A team of researchers from Stanford University have got success in demonstrating that artificial neural networks (ANNs) can be trained directly on an optical chip. With their latest work, the researchers showed that an optical circuit can perform a critical function of an electronics-based ANN.
According to researchers, their work could help find out faster and more energy-efficient methods to solve complex problems and carry out tasks such as image or speech recognition.
Shanhui Fan, the lead researcher from Stanford University said their results could help improve the capability of ANNs to perform tasks required for self-driving cars.
In an ANN, information is processed through connected units. This information processing mechanism is similar to mechanism used by the brain to processes information.
For using ANNs to perform a complex task, researchers first need to train algorithms to categorize inputs.
In their paper, researchers discuss how optical neural networks can be trained directly in the device by implementing an optical analogue of the ‘backpropagation’ algorithm.
“Using a physical device rather than a computer model for training makes the process more accurate,” said Tyler W. Hughes, first author of the paper.
“Also, because the training step is a very computationally expensive part of the implementation of the neural network, performing this step optically is the key to improving the computational efficiency, speed and power consumption of artificial networks.”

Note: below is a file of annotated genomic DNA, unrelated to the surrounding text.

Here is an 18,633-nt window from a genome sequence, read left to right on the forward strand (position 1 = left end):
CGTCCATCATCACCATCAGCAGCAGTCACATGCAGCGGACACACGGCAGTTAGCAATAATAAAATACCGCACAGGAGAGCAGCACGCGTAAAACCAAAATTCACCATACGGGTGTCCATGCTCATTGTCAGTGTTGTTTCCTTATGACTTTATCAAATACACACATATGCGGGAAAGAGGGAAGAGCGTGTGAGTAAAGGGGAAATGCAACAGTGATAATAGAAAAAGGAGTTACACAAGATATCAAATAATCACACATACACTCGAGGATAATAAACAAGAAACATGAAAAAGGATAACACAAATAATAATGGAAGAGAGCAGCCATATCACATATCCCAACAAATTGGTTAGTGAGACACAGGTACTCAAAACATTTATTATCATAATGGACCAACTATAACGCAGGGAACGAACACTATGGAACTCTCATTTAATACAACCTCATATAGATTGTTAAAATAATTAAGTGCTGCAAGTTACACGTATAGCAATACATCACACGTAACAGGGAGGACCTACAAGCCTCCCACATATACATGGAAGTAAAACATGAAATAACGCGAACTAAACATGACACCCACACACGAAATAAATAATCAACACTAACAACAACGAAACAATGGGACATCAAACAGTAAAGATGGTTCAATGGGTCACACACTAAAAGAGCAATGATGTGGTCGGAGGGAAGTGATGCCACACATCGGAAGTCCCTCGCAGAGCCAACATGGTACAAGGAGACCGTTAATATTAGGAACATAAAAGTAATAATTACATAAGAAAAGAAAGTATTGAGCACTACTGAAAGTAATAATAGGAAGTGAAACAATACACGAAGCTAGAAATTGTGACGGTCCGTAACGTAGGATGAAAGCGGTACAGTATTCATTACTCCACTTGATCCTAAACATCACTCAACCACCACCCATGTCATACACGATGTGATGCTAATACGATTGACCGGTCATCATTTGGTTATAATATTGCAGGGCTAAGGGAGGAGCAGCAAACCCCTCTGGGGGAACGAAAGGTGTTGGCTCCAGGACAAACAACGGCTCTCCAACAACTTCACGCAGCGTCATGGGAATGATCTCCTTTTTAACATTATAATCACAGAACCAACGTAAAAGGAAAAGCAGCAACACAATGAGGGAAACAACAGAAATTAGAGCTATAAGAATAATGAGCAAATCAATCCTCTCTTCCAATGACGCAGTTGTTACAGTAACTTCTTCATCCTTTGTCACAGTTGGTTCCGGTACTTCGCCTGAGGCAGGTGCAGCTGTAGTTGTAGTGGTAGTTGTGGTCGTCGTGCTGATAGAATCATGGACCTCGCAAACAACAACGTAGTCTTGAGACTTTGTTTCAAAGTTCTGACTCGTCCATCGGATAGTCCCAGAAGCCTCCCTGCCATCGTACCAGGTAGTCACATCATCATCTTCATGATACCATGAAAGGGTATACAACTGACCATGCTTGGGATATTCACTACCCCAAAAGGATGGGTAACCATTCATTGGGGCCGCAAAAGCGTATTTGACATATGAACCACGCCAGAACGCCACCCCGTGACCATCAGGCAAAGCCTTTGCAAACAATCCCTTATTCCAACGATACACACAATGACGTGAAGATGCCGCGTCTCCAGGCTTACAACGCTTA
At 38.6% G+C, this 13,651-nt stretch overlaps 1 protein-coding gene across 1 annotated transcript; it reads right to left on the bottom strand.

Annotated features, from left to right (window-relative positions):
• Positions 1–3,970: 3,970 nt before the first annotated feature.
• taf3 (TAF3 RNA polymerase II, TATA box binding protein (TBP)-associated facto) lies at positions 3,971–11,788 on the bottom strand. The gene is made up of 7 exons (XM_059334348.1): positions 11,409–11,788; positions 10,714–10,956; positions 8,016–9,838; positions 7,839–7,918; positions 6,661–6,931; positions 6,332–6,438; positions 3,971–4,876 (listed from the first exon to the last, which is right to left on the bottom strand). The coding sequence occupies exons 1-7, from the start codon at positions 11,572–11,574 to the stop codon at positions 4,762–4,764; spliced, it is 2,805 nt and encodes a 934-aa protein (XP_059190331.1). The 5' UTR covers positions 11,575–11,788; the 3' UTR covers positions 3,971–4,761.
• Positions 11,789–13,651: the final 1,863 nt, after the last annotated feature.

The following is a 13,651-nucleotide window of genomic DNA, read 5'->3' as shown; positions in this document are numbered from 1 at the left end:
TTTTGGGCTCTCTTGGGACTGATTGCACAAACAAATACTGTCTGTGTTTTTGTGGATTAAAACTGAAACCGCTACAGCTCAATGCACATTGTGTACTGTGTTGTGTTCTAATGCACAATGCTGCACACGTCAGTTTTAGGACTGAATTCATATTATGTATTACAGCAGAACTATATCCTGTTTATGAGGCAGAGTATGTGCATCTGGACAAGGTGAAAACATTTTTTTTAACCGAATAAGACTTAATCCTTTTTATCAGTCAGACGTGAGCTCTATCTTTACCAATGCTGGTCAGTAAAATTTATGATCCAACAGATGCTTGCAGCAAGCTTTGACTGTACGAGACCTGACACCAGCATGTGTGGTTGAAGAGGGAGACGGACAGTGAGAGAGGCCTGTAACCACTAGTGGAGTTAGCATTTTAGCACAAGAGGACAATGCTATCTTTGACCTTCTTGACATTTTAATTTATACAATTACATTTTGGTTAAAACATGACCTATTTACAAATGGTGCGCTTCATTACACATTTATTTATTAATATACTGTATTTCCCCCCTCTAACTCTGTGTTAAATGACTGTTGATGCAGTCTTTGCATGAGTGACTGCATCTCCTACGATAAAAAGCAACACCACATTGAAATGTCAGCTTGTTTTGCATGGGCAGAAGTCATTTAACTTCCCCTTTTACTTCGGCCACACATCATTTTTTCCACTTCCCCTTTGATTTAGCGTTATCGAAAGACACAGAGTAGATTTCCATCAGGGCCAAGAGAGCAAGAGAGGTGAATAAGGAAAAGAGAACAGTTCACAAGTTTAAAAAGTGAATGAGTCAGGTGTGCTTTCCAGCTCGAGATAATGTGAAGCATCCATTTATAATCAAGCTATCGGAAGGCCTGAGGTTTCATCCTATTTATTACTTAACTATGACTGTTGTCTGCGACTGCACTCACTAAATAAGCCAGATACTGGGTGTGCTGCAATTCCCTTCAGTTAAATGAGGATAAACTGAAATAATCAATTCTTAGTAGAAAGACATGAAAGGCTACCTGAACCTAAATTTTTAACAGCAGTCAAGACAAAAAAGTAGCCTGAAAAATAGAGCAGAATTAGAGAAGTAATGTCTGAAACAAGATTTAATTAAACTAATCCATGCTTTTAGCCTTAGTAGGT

The researchers were able to implement an all-optical neural network by designing an optical chip that replicates the way that conventional computers train neural networks.
According to Hughes, their approach speeds up training significantly, especially for large networks.
The researchers now want to further optimize the system and use it to implement a practical application of a neural network task.
The detailed finding of the study titled “Training of photonic neural networks through in situ backpropagation and gradient measurement” were published in Optica, The Optical Society’s journal for high impact research.